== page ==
Notice that we made just one partition for /home, but two partitions for swap. The recommended size of swap is still a matter of debate and confusion. I chose 2 GB for each swap (on /dev/sda), just to be safe. Each swap partition is reserved for a specific OS. It is not a good idea to make two OSes write on the same swap partition, because that can cause serious inconsistencies and problems. For instance, every time you shut down Linux properly and subsequently restart it, you get a clean swap partition. If a distro crashes or hangs or is abruptly shutdown, the swap space is not deleted, and may lead to inconsistencies at next reboot. A good article about swap can be found at http://www.xenotime.net/linux/doc/swap-mini-howto.txt.

Install the two OSes: While installing your OS, make sure you select the right device/partition and mountpoint for each distro. Do not select "format partition" for the /home partition.

Create user accounts on each OS: Each OS must have its own, distinct, user accounts. That is, you cannot have the same user name on both OS. This is because, when you create a user, the OS adds many hidden files (dot files), to store various configuration data. Such files may get messed up, if used with another OS for which they were not made. The /home on my machine looks like this:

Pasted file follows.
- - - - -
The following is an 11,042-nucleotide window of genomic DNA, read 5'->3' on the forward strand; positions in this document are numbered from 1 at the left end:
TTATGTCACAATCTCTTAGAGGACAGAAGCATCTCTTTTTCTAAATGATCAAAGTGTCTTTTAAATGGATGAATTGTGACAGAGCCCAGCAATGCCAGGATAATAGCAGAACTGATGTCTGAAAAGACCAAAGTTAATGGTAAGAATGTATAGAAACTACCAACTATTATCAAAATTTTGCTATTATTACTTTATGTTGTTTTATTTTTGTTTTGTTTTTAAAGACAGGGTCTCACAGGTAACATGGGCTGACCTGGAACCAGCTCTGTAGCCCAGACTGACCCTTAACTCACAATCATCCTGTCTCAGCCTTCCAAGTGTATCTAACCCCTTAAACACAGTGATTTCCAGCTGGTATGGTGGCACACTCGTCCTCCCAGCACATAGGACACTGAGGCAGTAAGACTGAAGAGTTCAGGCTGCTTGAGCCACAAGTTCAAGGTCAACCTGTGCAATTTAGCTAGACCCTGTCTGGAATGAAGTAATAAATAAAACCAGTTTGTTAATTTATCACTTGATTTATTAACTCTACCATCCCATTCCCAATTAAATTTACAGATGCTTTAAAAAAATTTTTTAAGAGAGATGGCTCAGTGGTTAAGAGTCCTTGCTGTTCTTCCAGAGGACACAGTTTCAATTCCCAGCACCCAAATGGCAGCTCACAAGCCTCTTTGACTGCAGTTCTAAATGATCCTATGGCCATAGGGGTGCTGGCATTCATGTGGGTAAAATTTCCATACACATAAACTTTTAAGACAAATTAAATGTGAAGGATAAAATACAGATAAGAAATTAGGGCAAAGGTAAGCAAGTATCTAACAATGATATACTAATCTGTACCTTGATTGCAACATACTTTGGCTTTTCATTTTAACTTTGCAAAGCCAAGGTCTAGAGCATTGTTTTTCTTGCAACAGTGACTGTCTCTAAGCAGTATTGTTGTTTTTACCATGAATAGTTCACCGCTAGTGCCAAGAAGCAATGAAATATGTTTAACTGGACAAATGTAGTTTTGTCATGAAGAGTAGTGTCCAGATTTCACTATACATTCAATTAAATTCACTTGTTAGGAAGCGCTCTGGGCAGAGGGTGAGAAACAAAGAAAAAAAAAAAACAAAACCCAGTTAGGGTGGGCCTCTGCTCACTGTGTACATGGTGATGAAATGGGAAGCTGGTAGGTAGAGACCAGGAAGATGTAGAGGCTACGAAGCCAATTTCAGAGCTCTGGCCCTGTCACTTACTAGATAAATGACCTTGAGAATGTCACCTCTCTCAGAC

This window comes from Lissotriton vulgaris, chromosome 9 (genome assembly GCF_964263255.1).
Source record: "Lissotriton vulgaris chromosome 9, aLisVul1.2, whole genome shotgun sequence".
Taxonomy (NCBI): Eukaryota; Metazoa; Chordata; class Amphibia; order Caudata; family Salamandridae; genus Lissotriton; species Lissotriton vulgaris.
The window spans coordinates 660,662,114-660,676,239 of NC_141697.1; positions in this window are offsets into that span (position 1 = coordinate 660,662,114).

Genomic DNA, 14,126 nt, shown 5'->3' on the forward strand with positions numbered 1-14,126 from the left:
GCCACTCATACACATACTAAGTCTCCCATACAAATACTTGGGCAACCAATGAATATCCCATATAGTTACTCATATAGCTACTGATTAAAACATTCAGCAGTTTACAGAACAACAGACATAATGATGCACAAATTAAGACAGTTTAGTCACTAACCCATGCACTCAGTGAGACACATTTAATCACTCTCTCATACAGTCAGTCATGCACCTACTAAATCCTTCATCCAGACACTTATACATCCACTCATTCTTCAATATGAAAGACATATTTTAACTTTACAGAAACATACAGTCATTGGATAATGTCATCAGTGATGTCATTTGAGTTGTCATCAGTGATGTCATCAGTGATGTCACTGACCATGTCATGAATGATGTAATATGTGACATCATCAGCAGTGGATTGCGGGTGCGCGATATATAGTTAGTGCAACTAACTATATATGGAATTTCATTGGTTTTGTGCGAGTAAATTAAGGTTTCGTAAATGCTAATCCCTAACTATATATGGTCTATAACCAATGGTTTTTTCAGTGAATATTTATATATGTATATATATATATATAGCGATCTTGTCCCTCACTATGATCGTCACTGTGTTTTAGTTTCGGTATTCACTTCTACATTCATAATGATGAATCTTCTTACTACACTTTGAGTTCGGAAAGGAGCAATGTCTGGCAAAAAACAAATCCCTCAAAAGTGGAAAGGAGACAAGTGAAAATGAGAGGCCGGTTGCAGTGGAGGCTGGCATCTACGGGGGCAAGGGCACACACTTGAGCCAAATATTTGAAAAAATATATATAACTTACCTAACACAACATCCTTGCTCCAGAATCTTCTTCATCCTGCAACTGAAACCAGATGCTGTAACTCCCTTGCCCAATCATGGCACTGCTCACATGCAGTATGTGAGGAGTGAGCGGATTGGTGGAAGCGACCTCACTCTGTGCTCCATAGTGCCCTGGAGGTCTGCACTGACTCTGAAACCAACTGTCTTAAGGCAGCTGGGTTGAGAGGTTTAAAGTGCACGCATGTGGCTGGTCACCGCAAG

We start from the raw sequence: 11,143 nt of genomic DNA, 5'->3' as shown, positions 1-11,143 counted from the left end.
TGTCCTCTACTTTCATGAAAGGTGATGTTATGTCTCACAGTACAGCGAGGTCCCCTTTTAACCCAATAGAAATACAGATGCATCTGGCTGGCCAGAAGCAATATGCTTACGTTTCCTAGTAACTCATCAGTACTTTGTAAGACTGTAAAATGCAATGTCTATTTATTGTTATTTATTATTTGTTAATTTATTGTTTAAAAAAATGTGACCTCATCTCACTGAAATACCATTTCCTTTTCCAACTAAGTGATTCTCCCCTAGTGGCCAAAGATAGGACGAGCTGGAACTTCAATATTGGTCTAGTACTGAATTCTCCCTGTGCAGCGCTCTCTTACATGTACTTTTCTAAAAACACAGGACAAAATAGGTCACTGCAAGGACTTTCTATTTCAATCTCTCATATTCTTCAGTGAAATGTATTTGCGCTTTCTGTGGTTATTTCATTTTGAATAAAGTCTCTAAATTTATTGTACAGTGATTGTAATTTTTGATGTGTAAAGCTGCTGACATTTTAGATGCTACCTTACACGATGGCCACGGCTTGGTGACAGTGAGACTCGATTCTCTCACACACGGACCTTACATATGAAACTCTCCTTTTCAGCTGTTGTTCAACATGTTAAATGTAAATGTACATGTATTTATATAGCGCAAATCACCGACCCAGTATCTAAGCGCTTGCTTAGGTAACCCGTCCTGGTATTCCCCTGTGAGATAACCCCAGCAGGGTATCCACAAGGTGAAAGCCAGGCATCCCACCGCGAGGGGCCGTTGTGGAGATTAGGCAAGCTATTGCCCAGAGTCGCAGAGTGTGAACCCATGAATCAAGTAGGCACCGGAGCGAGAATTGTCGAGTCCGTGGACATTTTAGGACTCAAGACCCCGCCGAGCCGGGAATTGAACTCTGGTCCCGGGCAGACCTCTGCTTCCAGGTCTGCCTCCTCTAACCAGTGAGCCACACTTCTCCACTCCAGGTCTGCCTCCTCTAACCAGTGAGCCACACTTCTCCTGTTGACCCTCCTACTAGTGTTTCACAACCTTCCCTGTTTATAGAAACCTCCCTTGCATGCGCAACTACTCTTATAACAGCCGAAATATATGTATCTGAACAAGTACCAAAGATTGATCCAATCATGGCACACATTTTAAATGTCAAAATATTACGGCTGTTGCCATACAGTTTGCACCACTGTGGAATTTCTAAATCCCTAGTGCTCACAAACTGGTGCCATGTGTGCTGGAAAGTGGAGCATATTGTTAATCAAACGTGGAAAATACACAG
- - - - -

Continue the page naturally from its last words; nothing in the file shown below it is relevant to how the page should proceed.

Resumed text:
Figure 3: /home contents

As the names indicate, "drsuse" is the user on SUSE, and "drubuntu" is the user on Ubuntu.

Modify GRUB: Linux uses a boot loader called GRUB (GRand Unified Bootloader) to help you decide at boot time which OS should run. The behaviour of GRUB is defined in the file /boot/grub/menu.lst. The first Linux should install GRUB on the MBR. The second installed Linux should install GRUB on its root partition. Here is a screenshot of the menu.lst file on my first Linux (SUSE Linux):

Figure 4: GRUB menu.lst file

Verify using mount or /etc/fstab: The "mount" command is a very useful command. You can call it without any arguments, in which case it will display all the mount points and their respective devices. By examining the mount output of both OSes, you can confirm that they are indeed using the partitions as you intended them to use. Here is a mount output of my second distro (Ubuntu): The file /etc/fstab keeps track of the various filesystems installed on the system. The file /etc/fstab is like the horoscope of your system. Each OS you install will have an /etc/fstab of its own. The /etc/fstab of Ubuntu is shown further below.